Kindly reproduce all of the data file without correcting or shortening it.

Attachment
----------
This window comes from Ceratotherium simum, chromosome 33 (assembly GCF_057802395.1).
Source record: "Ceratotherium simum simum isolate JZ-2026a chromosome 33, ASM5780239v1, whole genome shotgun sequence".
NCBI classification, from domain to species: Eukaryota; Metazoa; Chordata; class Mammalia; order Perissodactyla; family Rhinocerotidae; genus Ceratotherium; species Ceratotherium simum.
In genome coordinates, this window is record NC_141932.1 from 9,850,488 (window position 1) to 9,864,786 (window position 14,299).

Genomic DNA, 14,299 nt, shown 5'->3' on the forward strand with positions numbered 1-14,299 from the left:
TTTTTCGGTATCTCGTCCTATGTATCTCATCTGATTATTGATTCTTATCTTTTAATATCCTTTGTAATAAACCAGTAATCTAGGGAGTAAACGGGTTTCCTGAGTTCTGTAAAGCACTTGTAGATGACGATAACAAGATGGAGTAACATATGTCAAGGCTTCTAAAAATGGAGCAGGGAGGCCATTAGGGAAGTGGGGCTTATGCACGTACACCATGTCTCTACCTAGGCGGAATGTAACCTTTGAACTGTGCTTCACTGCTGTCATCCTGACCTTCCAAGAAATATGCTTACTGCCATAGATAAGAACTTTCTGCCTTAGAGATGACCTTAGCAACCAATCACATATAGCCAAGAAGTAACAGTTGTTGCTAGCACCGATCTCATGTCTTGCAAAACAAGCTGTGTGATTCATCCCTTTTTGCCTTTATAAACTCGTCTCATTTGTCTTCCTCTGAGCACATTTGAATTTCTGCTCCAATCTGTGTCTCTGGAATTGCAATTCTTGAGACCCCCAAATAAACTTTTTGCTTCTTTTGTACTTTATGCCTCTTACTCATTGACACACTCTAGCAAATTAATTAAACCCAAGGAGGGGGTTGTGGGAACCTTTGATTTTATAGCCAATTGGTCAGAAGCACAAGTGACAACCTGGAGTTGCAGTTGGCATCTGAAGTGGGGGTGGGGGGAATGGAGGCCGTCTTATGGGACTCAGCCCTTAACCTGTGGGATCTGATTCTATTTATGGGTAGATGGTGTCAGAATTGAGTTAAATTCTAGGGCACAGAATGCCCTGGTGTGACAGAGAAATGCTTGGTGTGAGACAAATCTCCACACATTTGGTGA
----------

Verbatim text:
This window comes from Ceratotherium simum, chromosome 33 (assembly GCF_057802395.1).
Source record: "Ceratotherium simum simum isolate JZ-2026a chromosome 33, ASM5780239v1, whole genome shotgun sequence".
NCBI classification, from domain to species: Eukaryota; Metazoa; Chordata; class Mammalia; order Perissodactyla; family Rhinocerotidae; genus Ceratotherium; species Ceratotherium simum.
In genome coordinates, this window is record NC_141932.1 from 9,850,488 (window position 1) to 9,864,786 (window position 14,299).

Genomic DNA, 14,299 nt, shown 5'->3' on the forward strand with positions numbered 1-14,299 from the left:
TTTTTCGGTATCTCGTCCTATGTATCTCATCTGATTATTGATTCTTATCTTTTAATATCCTTTGTAATAAACCAGTAATCTAGGGAGTAAACGGGTTTCCTGAGTTCTGTAAAGCACTTGTAGATGACGATAACAAGATGGAGTAACATATGTCAAGGCTTCTAAAAATGGAGCAGGGAGGCCATTAGGGAAGTGGGGCTTATGCACGTACACCATGTCTCTACCTAGGCGGAATGTAACCTTTGAACTGTGCTTCACTGCTGTCATCCTGACCTTCCAAGAAATATGCTTACTGCCATAGATAAGAACTTTCTGCCTTAGAGATGACCTTAGCAACCAATCACATATAGCCAAGAAGTAACAGTTGTTGCTAGCACCGATCTCATGTCTTGCAAAACAAGCTGTGTGATTCATCCCTTTTTGCCTTTATAAACTCGTCTCATTTGTCTTCCTCTGAGCACATTTGAATTTCTGCTCCAATCTGTGTCTCTGGAATTGCAATTCTTGAGACCCCCAAATAAACTTTTTGCTTCTTTTGTACTTTATGCCTCTTACTCATTGACACACTCTAGCAAATTAATTAAACCCAAGGAGGGGGTTGTGGGAACCTTTGATTTTATAGCCAATTGGTCAGAAGCACAAGTGACAACCTGGAGTTGCAGTTGGCATCTGAAGTGGGGGTGGGGGGAATGGAGGCCGTCTTATGGGACTCAGCCCTTAACCTGTGGGATCTGATTCTATTTATGGGTAGATGGTGTCAGAATTGAGTTAAATTCTAGGGCACAGAATGCCCTGGTGTGACAGAGAAATGCTTGGTGTGAGACAAATCTCCACACATTTGGTGA